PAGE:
My First Published Book, One Year Later

If you’ve arrived here from one of the many links I attached to my social media posts, you already know that my YA contemporary fantasy novel Renna’s Crossing is one year old today! It seems like an occasion worth observing, if not celebrating.

The timeline feels a bit skewed for me– The story is one year old to all of you, after all, but to me it’s technically about four and a half, already running around the house while yelling incoherently. Those years before it was made public in print have ended up being the more impressionable ones for me; honestly, the long-awaited release and subsequent months were pretty quiet. So it goes for a first-time novelist with a small-scale publisher. I’m not sure I ended up experiencing the catharsis I was building myself up for, but that also feels in line with the themes of this journey I’ve set myself upon. Stepping back to observe the larger shape that all these moments have formed, I’d now say that this process of novelization has been one of struggle between the forces of naïve expectation and experiential despair. Not to be too dramatic about it all.

It turns out it’s still difficult to cleanly summarize this whole thing in an appealing way for a blog post or an explanation to someone who hasn’t gone through something similar. Obviously everyone’s experiences will vary, and I do hope that other folks have a better go of it than I did. Not to say every part of my own experience was terrible or anything, but one year after print I still haven’t fully come to terms with some of the lowest emotional states I found myself in during the publishing process. I can wholeheartedly say it’s helped me grow in useful ways. But important growth can often be uncomfortable, and downright painful, since it often involves… capitulating in arguments with yourself that you normally don’t compromise on. It’s like those trips you sometimes go on or rough periods you sometimes have in life, where you know you’re a stronger and more developed person at the end of it all, but if you had known the full extent of the difficulties you’d face before you had begun, you’re not sure you would have had the courage to start at all. Ignorance is not only bliss, sometimes it’s also an effective substitute for courage.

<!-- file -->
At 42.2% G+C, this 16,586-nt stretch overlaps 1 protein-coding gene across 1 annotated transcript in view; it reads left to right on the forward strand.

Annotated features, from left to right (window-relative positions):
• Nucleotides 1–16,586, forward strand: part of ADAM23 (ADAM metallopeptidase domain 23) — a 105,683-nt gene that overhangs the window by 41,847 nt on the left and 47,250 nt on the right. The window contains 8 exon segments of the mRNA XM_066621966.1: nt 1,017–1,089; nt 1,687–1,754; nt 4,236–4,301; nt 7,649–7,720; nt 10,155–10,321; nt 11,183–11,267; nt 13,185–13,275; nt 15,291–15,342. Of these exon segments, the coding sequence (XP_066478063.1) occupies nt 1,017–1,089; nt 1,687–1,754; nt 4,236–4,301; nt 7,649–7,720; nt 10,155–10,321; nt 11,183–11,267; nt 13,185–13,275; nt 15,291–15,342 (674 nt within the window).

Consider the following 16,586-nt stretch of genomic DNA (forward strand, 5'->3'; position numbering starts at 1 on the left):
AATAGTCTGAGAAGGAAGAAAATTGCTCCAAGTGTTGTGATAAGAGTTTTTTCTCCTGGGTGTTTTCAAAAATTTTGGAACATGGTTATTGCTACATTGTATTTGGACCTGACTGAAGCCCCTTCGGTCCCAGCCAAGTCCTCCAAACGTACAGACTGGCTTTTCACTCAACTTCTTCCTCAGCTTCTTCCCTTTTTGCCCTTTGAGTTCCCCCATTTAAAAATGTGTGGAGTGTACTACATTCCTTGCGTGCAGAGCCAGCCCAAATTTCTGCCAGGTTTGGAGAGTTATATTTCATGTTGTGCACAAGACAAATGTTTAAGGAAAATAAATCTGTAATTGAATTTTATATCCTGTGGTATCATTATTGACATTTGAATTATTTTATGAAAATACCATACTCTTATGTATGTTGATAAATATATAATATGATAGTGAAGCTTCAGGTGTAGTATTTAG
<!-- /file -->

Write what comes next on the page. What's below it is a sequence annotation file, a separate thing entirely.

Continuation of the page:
Anyway, let’s not make this whole anniversary post vague and moody. I’m really super grateful to every single person, many my friends both close and quite detached, and some complete strangers, even, for picking up my book and supporting me! It still feels very very weird to have people remind me that I am in fact an author, and even intend to continue being one. It was also only after I published book one of three that I realized I may not be feeling entirely fulfilled yet because Renna’s story is not really a trilogy, but one long-ass story that requires three books to tell. So I am, in fact, only a third of the way done, and my brain’s not letting me get around that fact. The second part of this story, which will become book two, has been underway for some time now. Planning-wise, the story’s outline is quite fleshed out, right to the end. It’s more about making it all look pretty in the words on the page. I think it’s knowing that I’ve already finished the story in my head (more or less) that will end up providing the greatest forward momentum in manifesting it into the world. I wish I could give some sort of timeline here to when it might be done, but uh, the fates do not will it. I do give my word that the story will be finished and produced in some consumable form at some point, and that point will become more specific in the near-ish future. Life has become busier, mostly in good ways. But I also want to make sure this story is part of what makes my life busy as well.

In the meantime, the absolute best thing that anyone can do to support this story is simply to recommend it to people who you think would enjoy it! Also convincing your local schools and libraries to get copies in their collections. And creating and sharing fanworks if you’re so inclined. Genuine enthusiasm from individual people is worth more than anything a corporation can create through marketing; they spend literal billions of dollars trying to replicate that kind of social influence.

If you enjoy the words I smoosh together and would like to hear more about the many projects I’m producing, consider following me on whatever social media channel you prefer to inhabit.

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Thanks again!

 

— Nagi

 

Author: Nagi